Wednesday, October 22, 2014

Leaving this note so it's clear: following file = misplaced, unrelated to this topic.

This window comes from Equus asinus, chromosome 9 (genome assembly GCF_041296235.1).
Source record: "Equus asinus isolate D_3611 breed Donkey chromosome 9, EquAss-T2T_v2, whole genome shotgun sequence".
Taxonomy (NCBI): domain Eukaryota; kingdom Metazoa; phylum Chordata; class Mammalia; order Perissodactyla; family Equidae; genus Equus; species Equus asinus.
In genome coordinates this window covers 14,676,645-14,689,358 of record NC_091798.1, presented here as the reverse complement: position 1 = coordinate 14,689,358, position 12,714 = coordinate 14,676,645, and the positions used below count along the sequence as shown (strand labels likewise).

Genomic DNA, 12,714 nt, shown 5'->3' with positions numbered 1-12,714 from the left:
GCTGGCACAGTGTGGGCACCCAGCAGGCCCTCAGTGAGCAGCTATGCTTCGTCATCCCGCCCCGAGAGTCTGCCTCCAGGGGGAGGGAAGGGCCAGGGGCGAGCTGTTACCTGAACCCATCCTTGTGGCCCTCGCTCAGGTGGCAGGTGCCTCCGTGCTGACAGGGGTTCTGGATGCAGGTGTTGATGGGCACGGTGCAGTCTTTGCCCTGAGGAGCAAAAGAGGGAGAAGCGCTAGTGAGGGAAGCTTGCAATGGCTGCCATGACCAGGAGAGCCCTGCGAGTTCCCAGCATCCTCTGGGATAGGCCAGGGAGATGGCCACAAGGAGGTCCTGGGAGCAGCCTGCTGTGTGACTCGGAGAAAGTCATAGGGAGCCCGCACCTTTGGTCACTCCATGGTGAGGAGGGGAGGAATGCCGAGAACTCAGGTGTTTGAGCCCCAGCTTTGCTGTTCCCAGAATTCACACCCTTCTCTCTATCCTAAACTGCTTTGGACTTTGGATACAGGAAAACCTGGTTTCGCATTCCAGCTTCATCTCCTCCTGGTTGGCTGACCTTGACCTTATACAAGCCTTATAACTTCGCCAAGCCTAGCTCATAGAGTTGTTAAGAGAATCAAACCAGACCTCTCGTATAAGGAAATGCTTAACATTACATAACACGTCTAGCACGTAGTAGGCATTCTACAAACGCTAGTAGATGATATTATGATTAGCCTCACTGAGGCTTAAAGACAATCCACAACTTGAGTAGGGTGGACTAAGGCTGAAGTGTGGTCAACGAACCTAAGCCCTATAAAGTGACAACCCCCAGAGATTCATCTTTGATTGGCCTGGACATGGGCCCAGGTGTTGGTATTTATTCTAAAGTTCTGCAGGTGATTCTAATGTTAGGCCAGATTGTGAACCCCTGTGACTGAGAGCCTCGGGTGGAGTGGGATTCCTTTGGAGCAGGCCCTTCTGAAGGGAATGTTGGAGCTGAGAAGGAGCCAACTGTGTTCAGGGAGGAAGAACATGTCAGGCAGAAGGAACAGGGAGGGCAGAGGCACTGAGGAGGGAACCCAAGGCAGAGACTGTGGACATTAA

The fatal attack on a soldier this morning prompted a frenzied evacuation of Prime Minister Stephen Harper and a lockdown of public buildings. Civil servants and tourists described chaotic scenes as police swarmed to locate the assailant, or assailants -- one of whom was shot and killed by police inside Parliament. What would be a shocking series of events in any nation is even more so in Canada, where security at many public buildings is minimal. Until recently, security guards at Parliament -- where more than 10 shots could be heard in a mobile phone video recorded by a Globe and Mail journalist -- were unarmed. “It’s too soon to speculate, but it’s hard to see how this won’t change things,” said Andrew MacDougall, a former director of communications for Harper who’s now a consultant in London at MSLGroup. “To see my former place of work lit up in a blaze of gunfire is shocking, disheartening and worrying,” The shootings come two days after a Canadian soldier died and a second was injured after being run down by a car driven by a suspected Islamic militant whom authorities said had been “radicalized.” The incident in Saint-Jean-Sur-Richelieu, about 50 kilometers (30 miles) southeast of Montreal, was linked to “terrorist ideology,” the government said. The driver was killed by police after a car chase. immunity Ends There was still no official word from authorities on what motivated today’s assault or who might be responsible. Canadian politicians have warned for some time that the country’s immunity to organized attacks wouldn’t last forever. Harper, a member of the Conservative Party who has contributed troops to interventions in Afghanistan, Libya, and Iraq, said in 2011 that violence could arrive “out of the blue” both from Islamic extremists and methodical lone murderers like Norway’s Anders Behring Breivik. Canadians have largely taken such warnings in stride. In Toronto’s financial district, home to the headquarters of Royal Bank of Canada, Bank of Montreal, and the local offices of dozens of foreign financial institutions, most office buildings have no barriers preventing passers-by from riding elevators to any floor they please. A low violent crime rate may explain some of that. Last year Toronto, with 2.8 million residents, recorded 57 murders -- compared with more than 400 in Chicago. Canada’s largest city gets by with 5,500 police officers, less than half the number in Chicago proper, which has roughly the same population. War Memorial Today’s shootings struck at the heart of Canada’s governing institutions, which are clustered around a few square blocks in downtown Ottawa. The first attack killed a member of a ceremonial honor guard at the National War Memorial, police said. A suspect was later shot and killed in the Hall of Honour, just outside the door leading into the Library of Parliament, according to the Globe’s video of the incident. Ottawa is a sleepy government town of about 1 million people unused to violent crime of any kind, much less gunplay. Throughout the city’s compact center, police warned office workers to stay away from windows and shouted at journalists to take cover as they tried to locate attackers. The U.S. embassy, a five-minute walk from the war memorial, was locked down, as were the offices of civil servants in the area. The Bank of Canada canceled a scheduled press conference. Canada’s federal parties hold caucus meetings each Wednesday when the legislature is in session, meaning most members of Parliament were in the building when the gunfight occurred. Pictures on social media showed some had barricaded doors with furniture to prevent assailants from entering. ‘Times of Risk’ While Canada’s major parties yesterday urged unity in the wake of the attacks, the drama plays into the political narrative Harper has sought to construct in advance of elections scheduled for next year. In a speech last month unveiling his party’s legislative agenda for the current parliamentary session he told Canadians they lived in “times of risk and danger” that require steady leadership. The country has experienced occasional episodes of headline-grabbing violence. Each December, Canadians wear white ribbons to commemorate the slaughter of 14 women at the Ecole Polytechnique de Montreal in 1989 by a lone gunman, and in 1984 a former army corporal killed three people in the Quebec’s provincial legislature before being persuaded to surrender. In June, three Royal Canadian Mounted Police officers were killed in the east coast town of Moncton. Just over a decade earlier, Prime Minister Pierre Trudeau briefly declared martial law in Quebec to stop a series of bombings by a nationalist group. The Ottawa attack feels different, leading politicians to conclude the country has changed permanently. “It will impact on our dialog of how we live in this country,” Liberal Party Member of Parliament John McKay said of the violence in an interview with the Canadian Broadcasting Corp. “This is the kind of day that changes everything.”